Pittsburgh Penguins fans, not to mention 90 per cent of hockey commentators, are already heading for the broom closet.
They're predicting a four-game sweep of one of the NHL's major post-season letdowns, the crestfallen Ottawa Senators.
The Sens will try to avoid first-round elimination in front of their own fans at Scotiabank Place, where they host the Penguins for Game 4 of their Eastern Conference quarter-final on Wednesday (CBC, CBCSports.ca, 7 p.m. ET).
Fall from on high
After going 15-2 for the best season opening in NHL history, then collapsing in one of the most disappointing finishes in league memory, the Senators have one last chance to assert their identity as a hockey club.
They will emerge from this series either as the franchise that contended for the Stanley Cup last year, sat in second place behind the Detroit Red Wings for the majority of the 2007-08 regular season and hit a little bad luck in the first round against a young, surging Penguins franchise or they will be viewed as chokers, plain and simple.
Things certainly looked dire for Ottawa in Game 3 on Monday, as the Sens gave up two goals just 78 second apart early in the third period and watched their playoff dreams slip still further out of reach.
After the top-scoring trio of captain Daniel Alfredsson, Dany Heatley and Jason Spezza each sustained an injury in the pre-playoff stretch, the team lost a spate of games and plummeted to a three-way tie for 13th place in the NHL.
To make matters still worse, centres Mike Fisher and Chris Kelly were also sidelined heading into the post-season.
Alfredsson, who returned to the lineup for Game 3, had not played since April 3, when he took a controversial hit from Maple Leaf forward Mark Bell, injuring his knee and neck.
"It's unbelievable," Ottawa coach Bryan Murray said of Alfredsson's return. "I was told probably six weeks minimum, when he was first injured in Toronto."
Alfredsson took four shots in a first period in which Ottawa outplayed Pittsburgh, but could not beat goalie Marc-Andre Fleury, who made 33 saves on the night.
Pens overwhelm Gerber
The Senators' offence has flagged against Fleury, while at the other end, a young but powerful Penguins offence has stuck it to Ottawa netminder Martin Gerber, outshooting Ottawa 127-90 and averaging more than four goals per game.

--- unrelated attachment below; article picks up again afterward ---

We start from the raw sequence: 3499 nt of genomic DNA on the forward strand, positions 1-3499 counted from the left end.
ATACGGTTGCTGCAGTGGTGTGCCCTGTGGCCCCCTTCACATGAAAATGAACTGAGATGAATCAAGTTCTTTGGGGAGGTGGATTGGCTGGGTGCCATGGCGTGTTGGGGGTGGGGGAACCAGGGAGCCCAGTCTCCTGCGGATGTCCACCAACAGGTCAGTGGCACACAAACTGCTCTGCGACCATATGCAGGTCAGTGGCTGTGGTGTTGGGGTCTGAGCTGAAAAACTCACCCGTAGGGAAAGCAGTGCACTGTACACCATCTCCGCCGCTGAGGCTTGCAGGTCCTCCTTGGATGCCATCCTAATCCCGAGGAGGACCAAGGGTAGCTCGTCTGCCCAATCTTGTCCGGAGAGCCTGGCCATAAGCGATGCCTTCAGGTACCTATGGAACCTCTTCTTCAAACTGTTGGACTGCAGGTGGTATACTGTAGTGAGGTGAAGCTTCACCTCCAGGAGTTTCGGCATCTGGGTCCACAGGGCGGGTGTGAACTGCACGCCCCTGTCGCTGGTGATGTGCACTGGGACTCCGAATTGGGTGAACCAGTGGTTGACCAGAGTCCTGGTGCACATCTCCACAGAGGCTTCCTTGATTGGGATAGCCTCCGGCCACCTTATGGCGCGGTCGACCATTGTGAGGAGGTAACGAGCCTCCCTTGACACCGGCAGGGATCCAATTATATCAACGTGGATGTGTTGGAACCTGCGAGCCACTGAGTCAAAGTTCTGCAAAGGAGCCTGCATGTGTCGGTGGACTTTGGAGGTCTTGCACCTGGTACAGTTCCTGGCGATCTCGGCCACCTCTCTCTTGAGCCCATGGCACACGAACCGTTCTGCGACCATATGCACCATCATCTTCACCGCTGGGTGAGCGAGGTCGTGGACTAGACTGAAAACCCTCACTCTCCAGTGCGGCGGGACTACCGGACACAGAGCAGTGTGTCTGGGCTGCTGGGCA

Pittsburgh's textbook play-making was there for all to see in the second period on Sunday, when the team executed a gorgeous, end-to-end, tape-to-tape rush that finished with Max Talbot beating Gerber through the five-hole.
But it was Sidney Crosby's goal 12 seconds into the third period that tipped the scale.
"When you let a star get a break like that, he usually scores and he did," said Murray. "From that point on, it looked like we didn't have the same energy and they really got going."
The Penguins continued to dominate, drawing eight minutes in Senators' penalties in the final frame.
"That's what's killing us over the last two games, without a question," said Murray. "It's all we've talked about time after time and it has a little bit to do with them having puck possession, there's no doubt about that."
Young guns take vengeance
Pittsburgh is one game away from avenging last year's first-round defeat against the Senators, when the Penguins went down 3-0 and were knocked out in five games.
Penguins enforcer Georges Laraque said this year's Penguins are a different beast.
"Well, last year we had 16 guys that had never played a playoff game and now this year we have more experience and that makes a big difference," Laraque said. "Last year a lot of guys didn't know what to expect and the next thing you know we were down three games in the series.
"Now there's no reason. Everybody's faced the playoffs, they know what it's like, they know the atmosphere and they seem to be more prepared than they were last year."
Among last year's playoff first-timers were stars Crosby, Evgeni Malkin and Fleury.
"I feel a little more comfortable," said Fleury, who has allowed only four goals in three games, including a shutout in the series opener. "Last year maybe I was thinking too much. I know we have a good team. I know we have guys who play well defensively and we can get some goals."
Ottawa will now try to duplicate what only two other teams in the NHL have accomplished. Only the 1942 Toronto Maple Leafs and 1975 New York Islanders have come back from 3-0 series deficits.